Saturday, August 30, 2014

A South Carolinian

Confederate Colonel John Hugh Means, the 64th Governor of South Carolina was killed in action August 30th 1862 at the Second Battle of Manassas.

John Hugh Means was born August 18th 1812 in the Fairfield District of South Carolina. He attended the Mount Zion College in Winnsboro, before graduating from South Carolina College in 1832. He was a part of the planter class, and an outspoken supporter of State’s Rights. Means was elected the Governor of South Carolina in 1850, and he presided over the state convention of 1852, which passed the resolution stating that South Carolina had a right to secede. He used his time in office to increase the funding of the state militia.

In 1860 Means signed the Ordinance of Secession. He enrolled in the Confederate Army as the Colonel of the 17th South Carolina Infantry.  They saw action during the Peninsula Campaign. The 17th was part of Confederate General James Longstreet’s Corps, and was part of the right flank at the Second Battle of Manassas. Means was killed in action on August 30th 1862 [I have found his death listed at August 29th, 30th, 31st, and September 1st]

Friday, August 29, 2014

The Final Escort

The 9th Pennsylvania Cavalry was organized August 29th 1861 at Camp Cameron, near Harrisburg, Pennsylvania.

The 9th Pennsylvania Cavalry was made up of twelve companies recruited mostly from southeast and southcentral Pennsylvania. The regiment was organized near Harrisburg, Pennsylvania at Camp Cameron on August 29th 1861. After being trained the regiment was moved to Kentucky, where it became part of the Department of the Cumberland. In March they were ordered to Tennessee, where they tangled with Confederate John Hunt Morgan. They were reassigned to the Union Army of the Ohio, where they saw a small amount of action at the Battle of Perryville in October 1862. During the Battle of Chickamauga in 1863 they guarded the right flank of the Union army, and following the rout there, the 9th stayed and fought with Union General George Thomas.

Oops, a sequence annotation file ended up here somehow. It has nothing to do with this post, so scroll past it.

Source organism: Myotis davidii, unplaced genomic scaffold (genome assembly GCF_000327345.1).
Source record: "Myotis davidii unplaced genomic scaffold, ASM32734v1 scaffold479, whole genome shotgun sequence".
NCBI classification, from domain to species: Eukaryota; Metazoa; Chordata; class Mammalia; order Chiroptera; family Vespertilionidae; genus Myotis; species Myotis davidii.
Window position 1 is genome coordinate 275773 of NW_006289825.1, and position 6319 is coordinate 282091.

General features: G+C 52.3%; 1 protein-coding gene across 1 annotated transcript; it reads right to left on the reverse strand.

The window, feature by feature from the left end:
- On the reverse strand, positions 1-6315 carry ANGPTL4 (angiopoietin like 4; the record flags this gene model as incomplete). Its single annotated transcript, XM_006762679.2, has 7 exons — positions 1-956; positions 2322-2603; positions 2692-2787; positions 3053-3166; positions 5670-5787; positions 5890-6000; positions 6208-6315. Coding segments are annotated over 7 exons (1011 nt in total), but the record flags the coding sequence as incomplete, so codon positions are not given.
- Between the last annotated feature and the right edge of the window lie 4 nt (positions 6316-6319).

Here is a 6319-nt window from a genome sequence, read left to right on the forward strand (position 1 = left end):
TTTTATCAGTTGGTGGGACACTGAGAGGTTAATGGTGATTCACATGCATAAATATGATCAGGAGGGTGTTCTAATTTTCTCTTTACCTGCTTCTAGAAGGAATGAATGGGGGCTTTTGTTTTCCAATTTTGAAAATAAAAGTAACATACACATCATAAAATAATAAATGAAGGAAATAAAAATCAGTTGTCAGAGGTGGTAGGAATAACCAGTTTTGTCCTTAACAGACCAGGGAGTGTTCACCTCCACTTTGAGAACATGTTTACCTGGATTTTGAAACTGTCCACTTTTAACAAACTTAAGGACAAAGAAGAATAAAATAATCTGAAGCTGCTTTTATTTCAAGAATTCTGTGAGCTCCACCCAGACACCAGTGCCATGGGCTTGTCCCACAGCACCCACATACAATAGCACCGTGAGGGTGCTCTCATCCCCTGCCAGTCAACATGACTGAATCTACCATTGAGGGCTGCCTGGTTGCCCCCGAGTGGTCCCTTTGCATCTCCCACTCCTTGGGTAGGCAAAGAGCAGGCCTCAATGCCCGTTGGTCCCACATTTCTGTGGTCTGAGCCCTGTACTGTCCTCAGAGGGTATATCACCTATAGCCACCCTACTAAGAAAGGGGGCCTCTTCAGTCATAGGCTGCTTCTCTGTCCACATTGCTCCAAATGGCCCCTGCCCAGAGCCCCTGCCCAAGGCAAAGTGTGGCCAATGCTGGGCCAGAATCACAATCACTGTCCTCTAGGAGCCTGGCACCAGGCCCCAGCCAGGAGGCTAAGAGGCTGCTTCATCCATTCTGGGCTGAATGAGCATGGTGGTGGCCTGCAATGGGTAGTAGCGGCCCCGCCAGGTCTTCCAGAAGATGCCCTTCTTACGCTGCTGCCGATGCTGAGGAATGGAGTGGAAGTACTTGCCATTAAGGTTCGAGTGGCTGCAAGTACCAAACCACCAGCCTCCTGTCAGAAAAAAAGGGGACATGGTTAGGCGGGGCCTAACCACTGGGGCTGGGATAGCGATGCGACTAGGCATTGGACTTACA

In April 1864 the 9th’s enlistment was up. The men who re-enlisted took a furlough to go home and recruit. They would reform and see action that fall in Kentucky and Tennessee. When Union General William T Sherman began his march, the 9th was included, seeing action in the Battle of Griswoldville. On April 17th 1865 the 9th was part of the escort for Union General Sherman when he went to meet Confederate General Joseph E Johnston at the Bennett Farm to discuss surrender. Following the ending of the war the 9th was mustered out at Lexington, Kentucky.